So last week I downloaded the Resident Evil Revelations demo for the 3DS, but I didn’t get round to playing it till this week. And after playing it all I can really say is “meh.”
I’ve never been a fan of the Resident Evil series, and the only previous experience I’ve had is with Resident Evil 5. However, I decided to download the demo to see if I could be persuaded to pick it up.
So being as though this is only the demo, there’s not much I can say about the story. All I know is that you play as Jill, someone who I think is important in the Resident Evil timeline, but like I said I have very little experience. Other than Jill, there’s this other character called Parker who you speak to over a comm unit, and this dude who shows up at the end. No idea who he is.
You begin the game by waking up in a room that you’d expect to find in a place owned by the National Trust, not a ship, which is where the game is based, judging by the last portion of the demo. Now I don’t know if you’ve ever played one of those point and click puzzle games on the internet, where you’re stuck in a room and you have to click every single item to see if you can use it to escape, but that’s what the beginning of the level feels like.
Now the major fault comes with the control. For the most part it’s fine. You use the analogue stick to walk around, the Y button to inspect things, X button to do melee attacks, basic stuff. There’s a puzzle at the beginning where you have to use the touch screen, it’s your bread and butter stuff. You can pick up most of it by just fiddling around with the buttons. Well that’s the only way you can, because the demo expects you to. “Want to know the controls?” says Revelations. “Get stuffed, I’m playing Left 4 Dead 2, a much better zombie game.” Ok fair enough, it does tell you, but only a few seconds after you’d like to know. And when a zombie is lurching towards you thinking “supper” that’s not a good thing.
Speaking of zombies, they’re the strangest looking zombies I’ve ever seen. Now I know I don’t have much experience, but the zombies looked like your average zombies in 5. This isn’t a complaint, just me going on about random stuff, like I always do.
Anyway, I’m getting side tracked. Now that major fault I mentioned. Well there’s two actually, in terms of control. First of all you can’t sprint. I’ve tried every button, but none of them sprint. So when you’ve run out of ammo, all you can do is turn around and casually walk away, while the zombie tries to maul off your backside. And you will run out of ammo, because the game is real stingy when it comes to ammo. You start off with 15 bullets, and it takes 8 to kill a single zombie. You find a few ammo pick ups throughout the level, but only just enough, and if you’re a crap shot like me, then you’re going to miss a few. Fortunately you have a knife, but when in a survival horror game was your first thought to run towards the zombie?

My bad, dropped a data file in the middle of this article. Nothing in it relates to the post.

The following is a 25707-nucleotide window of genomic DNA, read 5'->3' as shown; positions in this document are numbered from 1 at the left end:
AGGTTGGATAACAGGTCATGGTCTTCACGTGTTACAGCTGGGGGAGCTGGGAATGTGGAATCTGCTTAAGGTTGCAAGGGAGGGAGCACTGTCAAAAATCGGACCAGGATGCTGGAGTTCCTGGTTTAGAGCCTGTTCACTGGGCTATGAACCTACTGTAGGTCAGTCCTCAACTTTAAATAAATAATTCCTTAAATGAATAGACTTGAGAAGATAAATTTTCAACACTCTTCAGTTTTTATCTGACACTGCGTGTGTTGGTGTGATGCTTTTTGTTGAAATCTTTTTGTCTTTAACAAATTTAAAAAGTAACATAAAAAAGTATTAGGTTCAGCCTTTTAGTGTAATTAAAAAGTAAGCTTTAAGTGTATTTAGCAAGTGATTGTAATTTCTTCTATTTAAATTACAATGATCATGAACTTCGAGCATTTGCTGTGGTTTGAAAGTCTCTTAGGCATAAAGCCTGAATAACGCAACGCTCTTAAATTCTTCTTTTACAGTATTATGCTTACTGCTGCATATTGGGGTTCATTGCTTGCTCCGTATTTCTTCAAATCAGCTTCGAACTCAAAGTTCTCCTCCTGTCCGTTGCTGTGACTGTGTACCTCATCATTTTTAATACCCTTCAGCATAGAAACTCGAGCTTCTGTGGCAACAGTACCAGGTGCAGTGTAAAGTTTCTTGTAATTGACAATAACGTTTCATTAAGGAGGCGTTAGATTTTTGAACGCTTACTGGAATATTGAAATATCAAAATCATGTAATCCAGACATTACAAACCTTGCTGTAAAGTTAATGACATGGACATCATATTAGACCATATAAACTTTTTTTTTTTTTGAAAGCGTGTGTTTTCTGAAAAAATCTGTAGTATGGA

Damn, side tracked again! Anyway the other flaw. Actually now that I think about it- NO! No side tracking! So the other flaw. It’s to do with the aiming. Now while it can be a bit fiddly to try and line up a shot, you better be able to do it damn good, because when you’re aiming, you can’t move. Bearing in mind most of the time you’re in small tight cramped spaces, with a single zombie taking up approximately half this space, movement is vital, so by the time you’ve stopped and taken a few seconds to line up your shot, it’s useless, because your face has split into a million pieces, just like the Master Emerald (even here you cannot escape Sonic!). Yes, I have tried every button, but none of them allow me to move. I know that this was probably unavoidable, being as though the 3DS only has the one analogue stick, but it’s still a complaint that I have to make.
So in combat you have two choices. You can either try and aim and hope to hit the zombie before it devours you, or you can saunter away. Not that you enter combat much. Throughout the entire demo I think I came across about 6 zombies. Though, granted, they are a challenge with me being crap at aiming. And when I was faced with two in one of the smallest rooms imaginable, I did have to run out and try and think of a strategy for a second.
Now the game is a survival horror, and I can safely say it achieves both of them. Resident Evil 5 was classed as a survival horror, and the only scary part was when I opened a door, to see the most hideous thing ever. And that was my sister coming into the room while I was playing.
The game really does have a brilliant atmosphere. On a few occasions I found myself needing a change of underwear, only to find that all of them had somehow become soiled at the exact same moment. Ok, it’s not that scary, but I jumped a few times, something I have never done when playing a game. The only time I can remember coming close was Bioshock.
So I believe that’s all I have to say. Overall, I feel this game is deserving of a 7 out of 10. You know how I said I’d describe it by saying “meh.” I think I might have been a bit harsh. This game is pretty fun (even though I’ve been sounding pretty negative), but the fact that you can’t move while aiming is the thing that really brought the score down for me. Even so, I am thinking of picking up the full version, and I recommend that you at least check out the demo, if it’s your sort of thing. So enjoy playing Resident Evil Revelations, and remember one thing. One vitally important thing. For once, this wasn’t a Sonic review!